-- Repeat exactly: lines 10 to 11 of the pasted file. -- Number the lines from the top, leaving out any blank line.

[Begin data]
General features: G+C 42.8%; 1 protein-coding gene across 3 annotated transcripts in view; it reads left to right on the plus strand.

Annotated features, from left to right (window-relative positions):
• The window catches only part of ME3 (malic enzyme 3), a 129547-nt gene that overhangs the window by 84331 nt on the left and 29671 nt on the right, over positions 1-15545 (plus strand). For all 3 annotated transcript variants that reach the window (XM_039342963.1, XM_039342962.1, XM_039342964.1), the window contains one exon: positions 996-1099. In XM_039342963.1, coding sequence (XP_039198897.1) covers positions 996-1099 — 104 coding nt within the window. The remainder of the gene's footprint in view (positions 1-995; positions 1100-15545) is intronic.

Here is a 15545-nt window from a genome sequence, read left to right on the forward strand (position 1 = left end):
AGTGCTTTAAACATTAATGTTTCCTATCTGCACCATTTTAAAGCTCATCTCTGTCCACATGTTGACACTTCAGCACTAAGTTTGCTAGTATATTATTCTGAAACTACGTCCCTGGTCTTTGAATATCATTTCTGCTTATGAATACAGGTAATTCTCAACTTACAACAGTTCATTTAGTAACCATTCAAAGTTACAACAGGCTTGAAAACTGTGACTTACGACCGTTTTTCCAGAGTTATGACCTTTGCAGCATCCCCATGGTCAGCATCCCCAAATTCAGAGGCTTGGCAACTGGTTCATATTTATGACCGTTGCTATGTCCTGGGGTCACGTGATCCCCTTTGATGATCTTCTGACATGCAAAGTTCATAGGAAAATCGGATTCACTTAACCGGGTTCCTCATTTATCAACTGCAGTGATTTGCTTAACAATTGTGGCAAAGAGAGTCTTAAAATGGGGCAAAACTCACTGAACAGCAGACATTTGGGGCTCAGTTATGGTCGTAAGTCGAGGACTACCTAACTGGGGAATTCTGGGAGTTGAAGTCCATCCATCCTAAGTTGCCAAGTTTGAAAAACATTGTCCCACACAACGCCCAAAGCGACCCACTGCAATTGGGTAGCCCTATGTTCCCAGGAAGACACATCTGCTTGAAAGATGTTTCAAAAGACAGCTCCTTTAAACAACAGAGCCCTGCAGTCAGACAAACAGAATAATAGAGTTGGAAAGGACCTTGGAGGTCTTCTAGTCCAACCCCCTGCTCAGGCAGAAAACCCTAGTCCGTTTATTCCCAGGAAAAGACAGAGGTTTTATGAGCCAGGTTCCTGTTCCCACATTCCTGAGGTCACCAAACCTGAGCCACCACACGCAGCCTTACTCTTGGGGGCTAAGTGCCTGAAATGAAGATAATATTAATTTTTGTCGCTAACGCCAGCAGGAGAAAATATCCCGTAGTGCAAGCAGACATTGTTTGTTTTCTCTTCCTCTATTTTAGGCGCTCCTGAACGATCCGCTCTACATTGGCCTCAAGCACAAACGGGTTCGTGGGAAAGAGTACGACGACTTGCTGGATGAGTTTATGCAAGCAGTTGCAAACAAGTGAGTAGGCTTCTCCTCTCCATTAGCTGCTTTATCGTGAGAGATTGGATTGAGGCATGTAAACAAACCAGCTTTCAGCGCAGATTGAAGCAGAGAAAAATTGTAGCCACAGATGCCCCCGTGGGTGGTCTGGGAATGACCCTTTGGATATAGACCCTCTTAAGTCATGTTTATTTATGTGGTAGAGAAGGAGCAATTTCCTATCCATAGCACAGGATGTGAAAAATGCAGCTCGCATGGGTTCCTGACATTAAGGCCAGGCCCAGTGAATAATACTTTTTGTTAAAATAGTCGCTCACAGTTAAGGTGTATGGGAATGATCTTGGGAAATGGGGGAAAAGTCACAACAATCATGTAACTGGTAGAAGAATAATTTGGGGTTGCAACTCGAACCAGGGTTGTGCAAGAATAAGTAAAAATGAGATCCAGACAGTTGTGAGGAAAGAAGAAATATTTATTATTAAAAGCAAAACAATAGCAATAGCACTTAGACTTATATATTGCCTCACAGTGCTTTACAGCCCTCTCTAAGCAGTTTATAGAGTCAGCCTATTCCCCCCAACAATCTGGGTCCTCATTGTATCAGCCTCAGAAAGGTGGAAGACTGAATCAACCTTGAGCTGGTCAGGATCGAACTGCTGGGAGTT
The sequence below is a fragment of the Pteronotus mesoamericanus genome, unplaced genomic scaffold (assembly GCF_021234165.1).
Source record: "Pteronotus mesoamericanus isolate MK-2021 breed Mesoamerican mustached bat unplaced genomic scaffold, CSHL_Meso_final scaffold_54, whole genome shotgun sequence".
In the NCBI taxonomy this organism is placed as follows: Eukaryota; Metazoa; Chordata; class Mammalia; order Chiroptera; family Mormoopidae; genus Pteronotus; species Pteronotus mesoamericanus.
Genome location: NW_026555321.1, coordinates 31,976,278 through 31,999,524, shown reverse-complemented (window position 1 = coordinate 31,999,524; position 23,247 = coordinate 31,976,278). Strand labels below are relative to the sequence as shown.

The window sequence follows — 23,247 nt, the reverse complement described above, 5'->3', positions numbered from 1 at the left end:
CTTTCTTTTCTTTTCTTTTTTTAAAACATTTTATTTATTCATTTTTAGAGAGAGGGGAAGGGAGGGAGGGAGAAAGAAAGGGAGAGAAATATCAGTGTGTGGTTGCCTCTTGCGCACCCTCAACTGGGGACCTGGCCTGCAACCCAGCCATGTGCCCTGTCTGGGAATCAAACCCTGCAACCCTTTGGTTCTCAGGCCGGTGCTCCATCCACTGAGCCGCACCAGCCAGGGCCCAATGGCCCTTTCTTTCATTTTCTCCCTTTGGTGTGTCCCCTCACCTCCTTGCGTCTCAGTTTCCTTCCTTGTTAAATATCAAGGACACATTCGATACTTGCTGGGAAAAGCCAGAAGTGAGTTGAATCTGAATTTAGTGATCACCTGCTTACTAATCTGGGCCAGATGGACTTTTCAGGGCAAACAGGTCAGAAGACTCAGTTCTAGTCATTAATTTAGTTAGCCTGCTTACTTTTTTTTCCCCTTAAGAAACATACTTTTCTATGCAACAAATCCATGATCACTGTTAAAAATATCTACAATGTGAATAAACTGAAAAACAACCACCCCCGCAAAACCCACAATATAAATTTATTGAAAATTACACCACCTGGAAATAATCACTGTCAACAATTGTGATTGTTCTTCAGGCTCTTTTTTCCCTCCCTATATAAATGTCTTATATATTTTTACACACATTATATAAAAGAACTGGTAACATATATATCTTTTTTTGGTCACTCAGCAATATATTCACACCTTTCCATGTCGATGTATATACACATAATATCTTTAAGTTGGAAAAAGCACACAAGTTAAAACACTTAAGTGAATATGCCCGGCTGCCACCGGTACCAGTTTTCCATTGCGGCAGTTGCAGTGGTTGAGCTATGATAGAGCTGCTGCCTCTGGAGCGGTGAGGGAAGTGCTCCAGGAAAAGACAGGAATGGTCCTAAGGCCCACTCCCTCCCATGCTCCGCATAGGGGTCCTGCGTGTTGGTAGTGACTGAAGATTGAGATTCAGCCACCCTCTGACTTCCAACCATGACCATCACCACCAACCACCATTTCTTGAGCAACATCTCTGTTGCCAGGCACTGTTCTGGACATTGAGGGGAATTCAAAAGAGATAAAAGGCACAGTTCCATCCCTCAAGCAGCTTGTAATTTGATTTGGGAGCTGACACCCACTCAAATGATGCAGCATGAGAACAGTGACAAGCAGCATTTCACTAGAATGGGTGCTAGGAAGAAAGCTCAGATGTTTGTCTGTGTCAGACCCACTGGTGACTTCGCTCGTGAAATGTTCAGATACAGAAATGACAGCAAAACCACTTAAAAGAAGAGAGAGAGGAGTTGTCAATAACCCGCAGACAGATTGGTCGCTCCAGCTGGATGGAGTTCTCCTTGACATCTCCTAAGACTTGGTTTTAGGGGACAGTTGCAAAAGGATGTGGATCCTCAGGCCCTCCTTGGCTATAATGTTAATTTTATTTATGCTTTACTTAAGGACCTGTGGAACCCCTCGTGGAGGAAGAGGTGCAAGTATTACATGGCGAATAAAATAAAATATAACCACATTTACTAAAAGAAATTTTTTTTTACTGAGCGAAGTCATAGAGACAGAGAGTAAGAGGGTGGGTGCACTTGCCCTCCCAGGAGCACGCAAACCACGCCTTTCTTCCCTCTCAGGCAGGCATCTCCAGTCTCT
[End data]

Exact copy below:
The window sequence follows — 23,247 nt, the reverse complement described above, 5'->3', positions numbered from 1 at the left end:
CTTTCTTTTCTTTTCTTTTTTTAAAACATTTTATTTATTCATTTTTAGAGAGAGGGGAAGGGAGGGAGGGAGAAAGAAAGGGAGAGAAATATCAGTGTGTGGTTGCCTCTTGCGCACCCTCAACTGGGGACCTGGCCTGCAACCCAGCCATGTGCCCTGTCTGGGAATCAAACCCTGCAACCCTTTGGTTCTCAGGCCGGTGCTCCATCCACTGAGCCGCACCAGCCAGGGCCCAATGGCCCTTTCTTTCATTTTCTCCCTTTGGTGTGTCCCCTCACCTCCTTGCGTCTCAGTTTCCTTCCTTGTTAAATATCAAGGACACATTCGATACTTGCTGGGAAAAGCCAGAAGTGAGTTGAATCTGAATTTAGTGATCACCTGCTTACTAATCTGGGCCAGATGGACTTTTCAGGGCAAACAGGTCAGAAGACTCAGTTCTAGTCATTAATTTAGTTAGCCTGCTTACTTTTTTTTCCCCTTAAGAAACATACTTTTCTATGCAACAAATCCATGATCACTGTTAAAAATATCTACAATGTGAATAAACTGAAAAACAACCACCCCCGCAAAACCCACAATATAAATTTATTGAAAATTACACCACCTGGAAATAATCACTGTCAACAATTGTGATTGTTCTTCAGGCTCTTTTTTCCCTCCCTATATAAATGTCTTATATATTTTTACACACATTATATAAAAGAACTGGTAACATATATATCTTTTTTTGGTCACTCAGCAATATATTCACACCTTTCCATGTCGATGTATATACACATAATATCTTTAAGTTGGAAAAAGCACACAAGTTAAAACACTTAAGTGAATATGCCCGGCTGCCACCGGTACCAGTTTTCCATTGCGGCAGTTGCAGTGGTTGAGCTATGATAGAGCTGCTGCCTCTGGAGCGGTGAGGGAAGTGCTCCAGGAAAAGACAGGAATGGTCCTAAGGCCCACTCCCTCCCATGCTCCGCATAGGGGTCCTGCGTGTTGGTAGTGACTGAAGATTGAGATTCAGCCACCCTCTGACTTCCAACCATGACCATCACCACCAACCACCATTTCTTGAGCAACATCTCTGTTGCCAGGCACTGTTCTGGACATTGAGGGGAATTCAAAAGAGATAAAAGGCACAGTTCCATCCCTCAAGCAGCTTGTAATTTGATTTGGGAGCTGACACCCACTCAAATGATGCAGCATGAGAACAGTGACAAGCAGCATTTCACTAGAATGGGTGCTAGGAAGAAAGCTCAGATGTTTGTCTGTGTCAGACCCACTGGTGACTTCGCTCGTGAAATGTTCAGATACAGAAATGACAGCAAAACCACTTAAAAGAAGAGAGAGAGGAGTTGTCAATAACCCGCAGACAGATTGGTCGCTCCAGCTGGATGGAGTTCTCCTTGACATCTCCTAAGACTTGGTTTTAGGGGACAGTTGCAAAAGGATGTGGATCCTCAGGCCCTCCTTGGCTATAATGTTAATTTTATTTATGCTTTACTTAAGGACCTGTGGAACCCCTCGTGGAGGAAGAGGTGCAAGTATTACATGGCGAATAAAATAAAATATAACCACATTTACTAAAAGAAATTTTTTTTTACTGAGCGAAGTCATAGAGACAGAGAGTAAGAGGGTGGGTGCACTTGCCCTCCCAGGAGCACGCAAACCACGCCTTTCTTCCCTCTCAGGCAGGCATCTCCAGTCTCT